- Try to nurse from the least sore side. Short frequent feeding might help.
- By insertion of clean finger in baby’s mouth break the suction first rather than letting the baby pop off the nipple.
General recommendations for home treatment:
- Yeast growth advances in moist dark places so the best cure can be fresh air and exposure to sunlight.
- Quit wearing bra as much as you can to air out the breast and nipples.
- Bras, towels and breast pads must only be used once; they should be washed in hot water.
How can you prevent yeast infection in neonates?
- Try to keep baby’s bums dry and for that make sure to keep the baby diaper-less as often as possible. Change diapers frequently and use cotton covers or pure 100% wool while avoiding rubber pants.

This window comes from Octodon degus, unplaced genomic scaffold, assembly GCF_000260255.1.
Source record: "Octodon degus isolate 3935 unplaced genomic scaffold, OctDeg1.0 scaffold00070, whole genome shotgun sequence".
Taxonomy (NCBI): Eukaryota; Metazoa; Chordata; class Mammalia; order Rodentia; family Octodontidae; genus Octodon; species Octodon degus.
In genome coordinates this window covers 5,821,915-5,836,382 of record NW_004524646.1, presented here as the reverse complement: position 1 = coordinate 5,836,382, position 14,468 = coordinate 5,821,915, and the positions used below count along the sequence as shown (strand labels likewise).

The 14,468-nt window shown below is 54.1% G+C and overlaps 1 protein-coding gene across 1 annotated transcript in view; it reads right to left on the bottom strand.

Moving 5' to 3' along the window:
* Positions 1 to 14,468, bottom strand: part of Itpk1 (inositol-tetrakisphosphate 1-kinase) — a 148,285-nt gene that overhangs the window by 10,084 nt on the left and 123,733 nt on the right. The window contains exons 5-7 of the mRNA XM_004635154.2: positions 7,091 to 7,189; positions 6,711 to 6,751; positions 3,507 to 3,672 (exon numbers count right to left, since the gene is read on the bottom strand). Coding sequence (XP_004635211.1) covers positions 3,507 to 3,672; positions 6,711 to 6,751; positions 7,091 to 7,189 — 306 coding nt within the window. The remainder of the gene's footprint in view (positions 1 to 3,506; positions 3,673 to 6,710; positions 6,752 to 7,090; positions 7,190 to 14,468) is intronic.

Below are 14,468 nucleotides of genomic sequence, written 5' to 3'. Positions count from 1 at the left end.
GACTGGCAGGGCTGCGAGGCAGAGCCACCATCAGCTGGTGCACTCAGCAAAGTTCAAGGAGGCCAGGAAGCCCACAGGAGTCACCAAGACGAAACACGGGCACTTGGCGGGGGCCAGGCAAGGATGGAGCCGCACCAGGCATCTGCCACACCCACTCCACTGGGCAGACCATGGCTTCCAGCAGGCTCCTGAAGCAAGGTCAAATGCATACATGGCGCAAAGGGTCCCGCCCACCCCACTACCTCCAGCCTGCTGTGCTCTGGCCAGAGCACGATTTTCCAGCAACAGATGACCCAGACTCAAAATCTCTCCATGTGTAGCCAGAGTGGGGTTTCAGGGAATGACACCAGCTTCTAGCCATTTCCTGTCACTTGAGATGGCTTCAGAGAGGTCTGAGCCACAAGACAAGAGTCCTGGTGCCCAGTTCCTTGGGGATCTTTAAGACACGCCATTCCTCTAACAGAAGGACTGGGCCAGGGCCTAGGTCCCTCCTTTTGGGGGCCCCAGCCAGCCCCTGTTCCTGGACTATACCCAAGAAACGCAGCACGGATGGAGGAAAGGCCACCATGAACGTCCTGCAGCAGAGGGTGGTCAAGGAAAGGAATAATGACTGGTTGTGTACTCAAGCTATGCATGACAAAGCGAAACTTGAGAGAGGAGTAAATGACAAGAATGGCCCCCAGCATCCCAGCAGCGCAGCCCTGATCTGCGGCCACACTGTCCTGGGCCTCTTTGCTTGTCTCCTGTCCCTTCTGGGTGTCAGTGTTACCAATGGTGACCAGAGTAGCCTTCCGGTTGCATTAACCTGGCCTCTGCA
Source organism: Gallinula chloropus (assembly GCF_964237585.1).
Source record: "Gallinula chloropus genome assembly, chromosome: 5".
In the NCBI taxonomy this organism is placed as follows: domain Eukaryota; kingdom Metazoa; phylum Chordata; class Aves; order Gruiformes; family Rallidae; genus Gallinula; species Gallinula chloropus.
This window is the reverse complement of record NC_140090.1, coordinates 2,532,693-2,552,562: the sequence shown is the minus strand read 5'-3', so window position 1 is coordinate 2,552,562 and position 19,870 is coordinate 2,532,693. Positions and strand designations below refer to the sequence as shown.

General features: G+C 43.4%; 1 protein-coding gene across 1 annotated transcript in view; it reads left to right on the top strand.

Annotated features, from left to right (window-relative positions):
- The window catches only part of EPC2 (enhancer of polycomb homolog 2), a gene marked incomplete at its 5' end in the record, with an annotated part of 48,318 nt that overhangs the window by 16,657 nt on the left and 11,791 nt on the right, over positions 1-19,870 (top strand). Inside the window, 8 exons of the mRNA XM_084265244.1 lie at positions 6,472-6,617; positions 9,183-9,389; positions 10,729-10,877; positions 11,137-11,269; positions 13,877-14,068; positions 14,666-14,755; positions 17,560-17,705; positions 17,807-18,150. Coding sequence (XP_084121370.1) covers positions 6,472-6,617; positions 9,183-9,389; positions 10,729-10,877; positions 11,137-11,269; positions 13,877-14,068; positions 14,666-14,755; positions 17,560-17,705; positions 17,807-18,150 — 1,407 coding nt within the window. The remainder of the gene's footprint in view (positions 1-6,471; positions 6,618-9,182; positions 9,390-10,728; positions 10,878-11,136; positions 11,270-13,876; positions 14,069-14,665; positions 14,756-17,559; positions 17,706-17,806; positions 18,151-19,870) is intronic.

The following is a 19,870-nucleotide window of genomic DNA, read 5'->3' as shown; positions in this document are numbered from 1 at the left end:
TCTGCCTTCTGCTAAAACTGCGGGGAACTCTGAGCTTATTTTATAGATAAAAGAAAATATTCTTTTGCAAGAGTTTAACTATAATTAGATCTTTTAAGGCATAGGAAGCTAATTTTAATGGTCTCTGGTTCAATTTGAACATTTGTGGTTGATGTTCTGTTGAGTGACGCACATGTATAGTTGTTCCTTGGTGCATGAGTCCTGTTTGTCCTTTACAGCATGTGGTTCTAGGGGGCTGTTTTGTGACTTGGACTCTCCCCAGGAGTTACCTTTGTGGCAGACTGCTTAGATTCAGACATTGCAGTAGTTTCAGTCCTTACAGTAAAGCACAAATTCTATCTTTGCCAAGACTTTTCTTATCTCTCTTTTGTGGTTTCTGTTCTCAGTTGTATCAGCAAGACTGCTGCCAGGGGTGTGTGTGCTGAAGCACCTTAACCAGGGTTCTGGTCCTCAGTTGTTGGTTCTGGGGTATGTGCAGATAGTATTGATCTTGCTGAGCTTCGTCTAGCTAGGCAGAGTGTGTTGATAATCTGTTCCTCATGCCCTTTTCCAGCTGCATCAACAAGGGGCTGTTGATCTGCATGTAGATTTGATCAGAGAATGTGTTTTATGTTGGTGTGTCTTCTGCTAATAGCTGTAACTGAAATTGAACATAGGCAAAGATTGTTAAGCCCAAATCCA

- Pronounced yeast growth is most commonly encountered in babies who are put on pacifiers or nipples of infected mother. If the use is necessary then make sure to boil the pacifiers for 20 minutes every day.
- Maintaining good hygiene conditions may help a lot in prevention of spreading of thrush, such as in washing hands after changing diapers, touching baby’s mouth, your own nipples.
- Addition of one fourth cup of vinegar in rinsed water in laundry will help kill the yeast. Same thing should be done in case of cloth diapers or reusable breast pads.
- Try avoiding all dairy products except yogurt, food containing yeast, sugar and excess fruit. Avoid baked items, heavy starches, honey, sugars, wheat, fruit juices. While treating the infection take fresh vegetables, meat, whole grains and beans. Include plenty of water in your diet to keep and enhance the supply of milk.
How to treat neonatal thrush naturally?
- By applying gentian violet liquid with a swab once a day for four days on inside of baby’s mouth improvement can be seen. Can also be used in diaper area.
- Lactobacillus bifidus supplements should be given to toddlers and infants, rather than the Lactobacillus acidophilus supplements, as bifidus keeps the yeast growth in check.